Josh Mauldin shows us how resolving conflict not only makes us better humans, but better designers. He challenges us to approach conflict with a growth mindset and the question, “What can I learn from this?” to help us become less anti-conflict and more pro-resolution. He articulates the difference between healthy and unhealthy conflict and teaches us why healthy conflict is good and even worth pursuing. He reminds us that it all comes back to empathy which does not mean agreeing with someone, but making an active effort to understand where they’re coming from. He also reveals how embracing conflict is the catalyst for building the best teams, the best products, and the best you.
Joshua Mauldin is Director of Design at Artium and an expert who speaks all over the world on conflict resolution. He is currently writing a book on the subject. He’s also written and spoken extensively about design for Smashing Magazine, O’Reilly Media, and more.
Joshua loves approaching design with as much curiosity and humanity as he can muster. Also, he’s a big fan of dogs. Cats, too. But mostly dogs.
His nickname in high school was Gumby because he could tie himself into a pretzel and jump rope with his arms.
How Long Have you Been Thinking About Conflict Resolution? (4:38)
Has Team Conflict Increased Since We’ve Gone Remote? (9:48)
How Can We See Past the Emoji’s? (13:53)
What Does Your Conflict Resolution Framework Look Like? (18:54)
How Does Your Cranky Conclusions Approach Work? (20:53)
Conflict Resolution for Leaders (28:14)
How Do You Address Conflict with Your Leadership? (32:08)
What’s the Difference Between Healthy and Unhealthy Conflict? (35:10)
How Does Healthy Conflict Create Better Products? (38:28)
Is Agile a Double-Edged Sword When it Comes to Team Conflict? (41:20)
Pek Pongpaet teaches us how to be business-minded designers. He reveals how designers with business knowledge and more tools in their tool belt will get hired more often than ones without and with less. He shows us how to get a seat at the table while challenging us to count the costs of actually having one. He motivates us to measure and quantify our designs. He also inspires us to get out of our comfort zones and talk to other disciplines and become consumers of information in the area(s) we desire growth in.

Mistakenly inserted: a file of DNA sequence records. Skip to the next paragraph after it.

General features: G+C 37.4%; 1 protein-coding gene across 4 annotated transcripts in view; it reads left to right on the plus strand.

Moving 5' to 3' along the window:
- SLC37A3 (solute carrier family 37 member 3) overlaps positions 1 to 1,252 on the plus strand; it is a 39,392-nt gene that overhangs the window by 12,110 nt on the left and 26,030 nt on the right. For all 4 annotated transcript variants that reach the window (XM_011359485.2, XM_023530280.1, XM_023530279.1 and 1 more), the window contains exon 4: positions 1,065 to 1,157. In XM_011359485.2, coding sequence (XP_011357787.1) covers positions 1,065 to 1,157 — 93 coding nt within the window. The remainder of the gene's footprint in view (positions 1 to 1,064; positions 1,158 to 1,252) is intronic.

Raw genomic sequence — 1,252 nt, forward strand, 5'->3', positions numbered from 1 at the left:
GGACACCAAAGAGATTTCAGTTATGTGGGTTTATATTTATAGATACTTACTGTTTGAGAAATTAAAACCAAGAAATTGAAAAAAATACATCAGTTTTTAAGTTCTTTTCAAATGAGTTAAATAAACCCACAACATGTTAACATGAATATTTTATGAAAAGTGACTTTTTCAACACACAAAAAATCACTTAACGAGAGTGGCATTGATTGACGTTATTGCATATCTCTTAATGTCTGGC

Pek Pongpaet is the Managing Partner at Chicago-based studio imPekable. He crafts outstanding mobile and web products for clients that include Google, HP, Motorola and Groupon to name a few. He’s quite the ninja…literally. He’s an actual motion capture model in the Mortal Kombat games. He’s one of the rare and coveted breeds we would call a unicorn, but he would call a Diviner (Developer/Designer). One of the things you may not see on his resume is his experience working as a stock photography model.
Why Should We Listen to Pek? (05:04)
Why Should Designers Understand Business More? (7:07)
How Do I Begin to Care More About Business? (11:05)
How Do I Learn More About the Business Model? Who Do I Talk To? (14:22)
How Can Designers Influence Product/Business Strategy and Quantify Their Work? (16:52)
How Do I Know That Something I Designed Achieved Its Business Goal? (20:18)
What Do You Look For In a Designer When Hiring? (24:50)
Why You Should be Best Friends with Your Analytics Person/Team (26:20)
How Can Designers do a Better Job Communicating the Business Value of Design to Non-Believing Stakeholders? (30:21)
How Does a Designer Get a Seat at the Round Table? (33:29)
What’s Your Best Advice for Designers Wanting to Grow in Business Side of Design? (40:45)